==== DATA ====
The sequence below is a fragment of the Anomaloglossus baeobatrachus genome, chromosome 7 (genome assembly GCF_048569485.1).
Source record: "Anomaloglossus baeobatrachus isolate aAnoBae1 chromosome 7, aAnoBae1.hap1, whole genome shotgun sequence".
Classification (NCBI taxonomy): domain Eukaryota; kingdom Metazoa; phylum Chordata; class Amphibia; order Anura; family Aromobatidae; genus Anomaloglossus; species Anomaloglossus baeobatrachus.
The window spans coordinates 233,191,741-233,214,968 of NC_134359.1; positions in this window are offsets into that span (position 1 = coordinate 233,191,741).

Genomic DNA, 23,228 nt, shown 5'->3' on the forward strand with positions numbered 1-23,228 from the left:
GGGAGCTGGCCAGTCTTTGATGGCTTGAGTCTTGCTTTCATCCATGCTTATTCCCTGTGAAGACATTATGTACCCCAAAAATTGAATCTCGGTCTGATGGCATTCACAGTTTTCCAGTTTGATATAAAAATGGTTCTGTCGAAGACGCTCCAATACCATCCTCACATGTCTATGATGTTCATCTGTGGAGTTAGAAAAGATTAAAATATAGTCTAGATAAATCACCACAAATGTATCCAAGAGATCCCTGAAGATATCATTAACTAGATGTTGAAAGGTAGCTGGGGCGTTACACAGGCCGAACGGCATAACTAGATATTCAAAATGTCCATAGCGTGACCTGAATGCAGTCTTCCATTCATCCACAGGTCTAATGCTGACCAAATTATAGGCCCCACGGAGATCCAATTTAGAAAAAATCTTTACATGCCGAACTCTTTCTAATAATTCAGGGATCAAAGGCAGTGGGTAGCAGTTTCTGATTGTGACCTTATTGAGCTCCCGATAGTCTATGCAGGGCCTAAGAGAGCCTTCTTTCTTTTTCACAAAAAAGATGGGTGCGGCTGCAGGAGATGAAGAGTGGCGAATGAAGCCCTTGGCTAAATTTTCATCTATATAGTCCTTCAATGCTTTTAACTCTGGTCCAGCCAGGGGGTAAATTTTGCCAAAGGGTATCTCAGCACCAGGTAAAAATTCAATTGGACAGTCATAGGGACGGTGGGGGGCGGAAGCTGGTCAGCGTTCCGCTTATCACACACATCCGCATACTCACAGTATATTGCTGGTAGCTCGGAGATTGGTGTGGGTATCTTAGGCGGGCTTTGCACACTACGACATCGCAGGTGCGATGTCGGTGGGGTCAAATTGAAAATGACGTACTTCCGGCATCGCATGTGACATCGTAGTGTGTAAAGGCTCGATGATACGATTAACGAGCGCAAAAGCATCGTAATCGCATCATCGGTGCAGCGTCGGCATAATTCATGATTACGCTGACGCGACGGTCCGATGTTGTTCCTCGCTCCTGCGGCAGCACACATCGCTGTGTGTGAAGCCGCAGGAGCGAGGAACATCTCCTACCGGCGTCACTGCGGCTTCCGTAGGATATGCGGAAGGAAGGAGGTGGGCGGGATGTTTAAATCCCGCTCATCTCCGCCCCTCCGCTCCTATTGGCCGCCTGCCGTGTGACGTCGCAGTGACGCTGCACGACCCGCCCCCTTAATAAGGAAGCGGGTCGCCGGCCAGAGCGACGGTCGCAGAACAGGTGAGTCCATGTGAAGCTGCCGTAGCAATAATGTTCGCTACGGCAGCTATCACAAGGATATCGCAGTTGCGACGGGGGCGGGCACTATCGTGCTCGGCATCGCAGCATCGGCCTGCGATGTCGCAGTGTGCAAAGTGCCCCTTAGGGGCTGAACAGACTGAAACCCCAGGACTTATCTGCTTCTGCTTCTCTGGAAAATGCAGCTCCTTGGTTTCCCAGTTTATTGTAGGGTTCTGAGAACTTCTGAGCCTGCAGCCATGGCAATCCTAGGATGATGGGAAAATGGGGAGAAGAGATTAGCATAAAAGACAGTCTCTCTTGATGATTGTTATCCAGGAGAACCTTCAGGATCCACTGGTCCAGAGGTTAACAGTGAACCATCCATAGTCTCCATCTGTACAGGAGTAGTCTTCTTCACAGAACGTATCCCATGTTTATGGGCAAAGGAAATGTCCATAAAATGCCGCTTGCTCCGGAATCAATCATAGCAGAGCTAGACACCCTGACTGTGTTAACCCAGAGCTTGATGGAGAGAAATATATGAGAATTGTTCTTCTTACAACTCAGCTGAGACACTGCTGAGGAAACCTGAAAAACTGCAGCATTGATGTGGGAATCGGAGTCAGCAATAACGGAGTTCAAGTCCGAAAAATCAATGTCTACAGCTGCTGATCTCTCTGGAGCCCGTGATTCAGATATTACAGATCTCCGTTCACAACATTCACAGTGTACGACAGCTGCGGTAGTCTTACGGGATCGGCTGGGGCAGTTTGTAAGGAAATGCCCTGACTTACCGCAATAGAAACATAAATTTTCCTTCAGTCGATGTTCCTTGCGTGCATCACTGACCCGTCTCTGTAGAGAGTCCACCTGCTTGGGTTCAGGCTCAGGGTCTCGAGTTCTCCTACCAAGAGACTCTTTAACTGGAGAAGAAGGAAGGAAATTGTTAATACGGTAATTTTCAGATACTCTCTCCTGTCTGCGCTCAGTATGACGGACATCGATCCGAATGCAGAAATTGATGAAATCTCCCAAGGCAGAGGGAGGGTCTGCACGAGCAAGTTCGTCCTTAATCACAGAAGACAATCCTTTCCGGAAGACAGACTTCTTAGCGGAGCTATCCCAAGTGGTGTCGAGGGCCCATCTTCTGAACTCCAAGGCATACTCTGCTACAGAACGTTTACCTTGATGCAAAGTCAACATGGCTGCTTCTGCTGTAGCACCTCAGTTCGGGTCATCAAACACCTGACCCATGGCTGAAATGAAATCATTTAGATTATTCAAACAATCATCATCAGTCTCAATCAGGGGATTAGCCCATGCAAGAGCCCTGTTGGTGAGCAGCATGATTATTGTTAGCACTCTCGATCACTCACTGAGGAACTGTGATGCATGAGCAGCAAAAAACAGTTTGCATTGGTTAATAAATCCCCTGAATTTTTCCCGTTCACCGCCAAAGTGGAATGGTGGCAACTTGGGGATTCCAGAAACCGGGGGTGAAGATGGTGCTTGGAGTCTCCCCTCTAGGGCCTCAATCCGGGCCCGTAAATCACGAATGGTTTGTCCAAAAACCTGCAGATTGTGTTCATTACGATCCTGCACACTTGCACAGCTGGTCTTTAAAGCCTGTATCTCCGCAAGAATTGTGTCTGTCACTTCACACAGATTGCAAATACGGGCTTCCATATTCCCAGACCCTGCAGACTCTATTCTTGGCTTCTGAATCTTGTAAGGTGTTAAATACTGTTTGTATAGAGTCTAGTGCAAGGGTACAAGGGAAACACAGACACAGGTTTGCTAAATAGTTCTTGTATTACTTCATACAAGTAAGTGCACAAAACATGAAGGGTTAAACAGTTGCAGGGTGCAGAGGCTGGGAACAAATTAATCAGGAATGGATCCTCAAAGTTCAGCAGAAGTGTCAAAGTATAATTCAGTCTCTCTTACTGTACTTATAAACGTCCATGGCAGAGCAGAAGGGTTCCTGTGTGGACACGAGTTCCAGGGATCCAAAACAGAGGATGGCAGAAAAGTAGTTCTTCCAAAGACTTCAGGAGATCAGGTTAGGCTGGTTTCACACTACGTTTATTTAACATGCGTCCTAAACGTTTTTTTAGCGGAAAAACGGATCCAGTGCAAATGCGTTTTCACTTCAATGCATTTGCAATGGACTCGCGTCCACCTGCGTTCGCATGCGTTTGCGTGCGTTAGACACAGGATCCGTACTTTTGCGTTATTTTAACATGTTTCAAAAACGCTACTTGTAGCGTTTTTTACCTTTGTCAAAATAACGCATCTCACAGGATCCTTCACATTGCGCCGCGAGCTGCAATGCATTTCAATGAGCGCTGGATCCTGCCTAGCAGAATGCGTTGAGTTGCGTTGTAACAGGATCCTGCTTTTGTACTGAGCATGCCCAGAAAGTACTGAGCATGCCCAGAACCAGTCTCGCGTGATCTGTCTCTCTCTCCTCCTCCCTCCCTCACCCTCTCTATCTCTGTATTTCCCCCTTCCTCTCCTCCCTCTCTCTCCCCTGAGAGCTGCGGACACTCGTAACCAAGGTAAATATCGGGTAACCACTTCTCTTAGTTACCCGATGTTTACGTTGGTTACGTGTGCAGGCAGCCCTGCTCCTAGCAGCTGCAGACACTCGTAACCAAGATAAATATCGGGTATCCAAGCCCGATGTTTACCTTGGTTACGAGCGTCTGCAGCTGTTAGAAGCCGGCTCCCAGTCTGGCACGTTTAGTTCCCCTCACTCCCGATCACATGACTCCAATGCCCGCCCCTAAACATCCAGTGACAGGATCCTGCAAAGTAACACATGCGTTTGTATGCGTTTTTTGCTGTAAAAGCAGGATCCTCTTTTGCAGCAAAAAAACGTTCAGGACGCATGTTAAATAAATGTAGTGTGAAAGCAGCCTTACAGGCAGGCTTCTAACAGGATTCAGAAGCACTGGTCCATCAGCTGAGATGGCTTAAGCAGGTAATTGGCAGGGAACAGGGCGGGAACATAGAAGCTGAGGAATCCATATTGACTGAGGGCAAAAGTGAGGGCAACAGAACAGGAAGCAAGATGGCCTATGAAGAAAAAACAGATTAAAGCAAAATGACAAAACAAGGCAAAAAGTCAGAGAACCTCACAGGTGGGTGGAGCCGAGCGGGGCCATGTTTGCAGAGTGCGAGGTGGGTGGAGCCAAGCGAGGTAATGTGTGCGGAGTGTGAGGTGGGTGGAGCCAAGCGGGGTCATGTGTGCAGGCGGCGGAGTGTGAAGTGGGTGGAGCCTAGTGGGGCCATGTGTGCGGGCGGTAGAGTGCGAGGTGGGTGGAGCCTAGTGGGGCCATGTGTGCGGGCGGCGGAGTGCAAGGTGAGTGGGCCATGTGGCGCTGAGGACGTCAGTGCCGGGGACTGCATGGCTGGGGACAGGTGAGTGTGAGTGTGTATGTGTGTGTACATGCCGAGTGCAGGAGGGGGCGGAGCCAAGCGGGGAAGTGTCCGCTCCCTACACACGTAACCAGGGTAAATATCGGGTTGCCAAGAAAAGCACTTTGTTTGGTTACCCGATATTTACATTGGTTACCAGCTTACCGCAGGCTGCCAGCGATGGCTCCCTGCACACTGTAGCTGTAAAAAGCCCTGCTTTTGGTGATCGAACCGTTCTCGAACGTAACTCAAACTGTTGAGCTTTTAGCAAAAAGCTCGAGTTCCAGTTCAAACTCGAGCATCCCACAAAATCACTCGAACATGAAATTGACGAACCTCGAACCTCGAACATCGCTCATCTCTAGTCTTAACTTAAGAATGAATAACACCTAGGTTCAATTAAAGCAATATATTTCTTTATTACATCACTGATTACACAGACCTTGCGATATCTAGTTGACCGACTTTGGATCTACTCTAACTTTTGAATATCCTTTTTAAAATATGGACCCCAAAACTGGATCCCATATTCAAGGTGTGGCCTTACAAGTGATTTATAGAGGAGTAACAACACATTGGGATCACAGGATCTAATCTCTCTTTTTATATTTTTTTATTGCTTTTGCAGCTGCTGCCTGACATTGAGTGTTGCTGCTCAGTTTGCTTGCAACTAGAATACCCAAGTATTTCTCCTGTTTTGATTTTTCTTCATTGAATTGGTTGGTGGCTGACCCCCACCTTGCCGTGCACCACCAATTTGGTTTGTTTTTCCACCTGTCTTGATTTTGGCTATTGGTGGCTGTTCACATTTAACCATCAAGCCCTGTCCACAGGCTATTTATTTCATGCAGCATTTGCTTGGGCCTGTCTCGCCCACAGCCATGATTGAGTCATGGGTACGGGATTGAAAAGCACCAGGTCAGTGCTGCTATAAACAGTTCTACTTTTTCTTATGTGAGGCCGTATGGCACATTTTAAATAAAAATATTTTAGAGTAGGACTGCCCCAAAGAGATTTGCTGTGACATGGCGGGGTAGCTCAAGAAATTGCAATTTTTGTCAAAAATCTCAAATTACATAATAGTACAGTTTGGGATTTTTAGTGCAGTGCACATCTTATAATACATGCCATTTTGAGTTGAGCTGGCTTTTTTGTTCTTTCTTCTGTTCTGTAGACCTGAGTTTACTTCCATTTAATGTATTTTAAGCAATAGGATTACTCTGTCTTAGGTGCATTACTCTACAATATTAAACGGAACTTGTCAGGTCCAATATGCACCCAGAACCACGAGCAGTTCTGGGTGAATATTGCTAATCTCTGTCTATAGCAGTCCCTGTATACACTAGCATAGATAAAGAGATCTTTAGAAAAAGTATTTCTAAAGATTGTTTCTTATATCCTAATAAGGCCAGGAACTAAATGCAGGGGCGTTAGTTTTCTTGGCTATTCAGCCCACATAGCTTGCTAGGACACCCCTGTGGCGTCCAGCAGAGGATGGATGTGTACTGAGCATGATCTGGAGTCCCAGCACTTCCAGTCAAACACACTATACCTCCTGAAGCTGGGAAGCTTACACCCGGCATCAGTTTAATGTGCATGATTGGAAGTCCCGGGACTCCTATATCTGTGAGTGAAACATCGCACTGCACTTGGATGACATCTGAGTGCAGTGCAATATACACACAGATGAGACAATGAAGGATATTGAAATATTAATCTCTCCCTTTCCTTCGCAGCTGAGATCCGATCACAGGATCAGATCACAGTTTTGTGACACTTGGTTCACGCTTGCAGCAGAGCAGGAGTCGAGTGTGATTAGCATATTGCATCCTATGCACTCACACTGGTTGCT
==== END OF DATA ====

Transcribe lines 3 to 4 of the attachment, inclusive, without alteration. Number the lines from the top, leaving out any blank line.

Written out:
Classification (NCBI taxonomy): domain Eukaryota; kingdom Metazoa; phylum Chordata; class Amphibia; order Anura; family Aromobatidae; genus Anomaloglossus; species Anomaloglossus baeobatrachus.
The window spans coordinates 233,191,741-233,214,968 of NC_134359.1; positions in this window are offsets into that span (position 1 = coordinate 233,191,741).